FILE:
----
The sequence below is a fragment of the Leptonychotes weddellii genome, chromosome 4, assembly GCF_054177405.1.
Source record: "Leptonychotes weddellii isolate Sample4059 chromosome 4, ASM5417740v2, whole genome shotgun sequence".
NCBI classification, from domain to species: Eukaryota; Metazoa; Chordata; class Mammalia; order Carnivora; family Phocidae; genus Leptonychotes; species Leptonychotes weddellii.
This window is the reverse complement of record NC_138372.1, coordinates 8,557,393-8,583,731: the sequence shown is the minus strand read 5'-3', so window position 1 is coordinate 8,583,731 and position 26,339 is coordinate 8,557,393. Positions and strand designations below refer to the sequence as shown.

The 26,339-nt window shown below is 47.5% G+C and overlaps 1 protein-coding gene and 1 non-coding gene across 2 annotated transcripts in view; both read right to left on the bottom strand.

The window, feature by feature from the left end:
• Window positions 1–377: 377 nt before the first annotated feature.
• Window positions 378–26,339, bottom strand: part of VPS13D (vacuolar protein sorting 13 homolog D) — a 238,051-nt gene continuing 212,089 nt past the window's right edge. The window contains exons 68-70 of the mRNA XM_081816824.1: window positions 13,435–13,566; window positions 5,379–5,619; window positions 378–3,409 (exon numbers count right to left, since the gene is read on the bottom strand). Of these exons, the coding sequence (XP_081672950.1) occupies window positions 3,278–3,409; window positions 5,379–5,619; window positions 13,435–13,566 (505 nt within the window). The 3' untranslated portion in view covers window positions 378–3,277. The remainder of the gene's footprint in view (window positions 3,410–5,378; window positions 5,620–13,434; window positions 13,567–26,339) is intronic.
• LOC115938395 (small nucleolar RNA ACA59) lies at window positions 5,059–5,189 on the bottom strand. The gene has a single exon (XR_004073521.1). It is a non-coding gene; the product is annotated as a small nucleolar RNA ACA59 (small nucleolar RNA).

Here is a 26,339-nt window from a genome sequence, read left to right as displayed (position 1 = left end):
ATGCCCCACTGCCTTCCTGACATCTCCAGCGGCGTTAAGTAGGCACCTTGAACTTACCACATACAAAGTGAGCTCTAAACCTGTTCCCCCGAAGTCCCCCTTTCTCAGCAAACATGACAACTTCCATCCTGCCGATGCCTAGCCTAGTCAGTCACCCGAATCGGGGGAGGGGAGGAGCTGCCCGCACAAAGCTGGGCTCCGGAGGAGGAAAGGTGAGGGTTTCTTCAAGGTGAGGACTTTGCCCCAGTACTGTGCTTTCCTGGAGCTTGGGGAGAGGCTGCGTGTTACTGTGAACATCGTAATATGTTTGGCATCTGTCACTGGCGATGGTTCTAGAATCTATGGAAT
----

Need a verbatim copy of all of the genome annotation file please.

The sequence below is a fragment of the Leptonychotes weddellii genome, chromosome 4, assembly GCF_054177405.1.
Source record: "Leptonychotes weddellii isolate Sample4059 chromosome 4, ASM5417740v2, whole genome shotgun sequence".
NCBI classification, from domain to species: Eukaryota; Metazoa; Chordata; class Mammalia; order Carnivora; family Phocidae; genus Leptonychotes; species Leptonychotes weddellii.
This window is the reverse complement of record NC_138372.1, coordinates 8,557,393-8,583,731: the sequence shown is the minus strand read 5'-3', so window position 1 is coordinate 8,583,731 and position 26,339 is coordinate 8,557,393. Positions and strand designations below refer to the sequence as shown.

The 26,339-nt window shown below is 47.5% G+C and overlaps 1 protein-coding gene and 1 non-coding gene across 2 annotated transcripts in view; both read right to left on the bottom strand.

The window, feature by feature from the left end:
• Window positions 1–377: 377 nt before the first annotated feature.
• Window positions 378–26,339, bottom strand: part of VPS13D (vacuolar protein sorting 13 homolog D) — a 238,051-nt gene continuing 212,089 nt past the window's right edge. The window contains exons 68-70 of the mRNA XM_081816824.1: window positions 13,435–13,566; window positions 5,379–5,619; window positions 378–3,409 (exon numbers count right to left, since the gene is read on the bottom strand). Of these exons, the coding sequence (XP_081672950.1) occupies window positions 3,278–3,409; window positions 5,379–5,619; window positions 13,435–13,566 (505 nt within the window). The 3' untranslated portion in view covers window positions 378–3,277. The remainder of the gene's footprint in view (window positions 3,410–5,378; window positions 5,620–13,434; window positions 13,567–26,339) is intronic.
• LOC115938395 (small nucleolar RNA ACA59) lies at window positions 5,059–5,189 on the bottom strand. The gene has a single exon (XR_004073521.1). It is a non-coding gene; the product is annotated as a small nucleolar RNA ACA59 (small nucleolar RNA).

Here is a 26,339-nt window from a genome sequence, read left to right as displayed (position 1 = left end):
ATGCCCCACTGCCTTCCTGACATCTCCAGCGGCGTTAAGTAGGCACCTTGAACTTACCACATACAAAGTGAGCTCTAAACCTGTTCCCCCGAAGTCCCCCTTTCTCAGCAAACATGACAACTTCCATCCTGCCGATGCCTAGCCTAGTCAGTCACCCGAATCGGGGGAGGGGAGGAGCTGCCCGCACAAAGCTGGGCTCCGGAGGAGGAAAGGTGAGGGTTTCTTCAAGGTGAGGACTTTGCCCCAGTACTGTGCTTTCCTGGAGCTTGGGGAGAGGCTGCGTGTTACTGTGAACATCGTAATATGTTTGGCATCTGTCACTGGCGATGGTTCTAGAATCTATGGAAT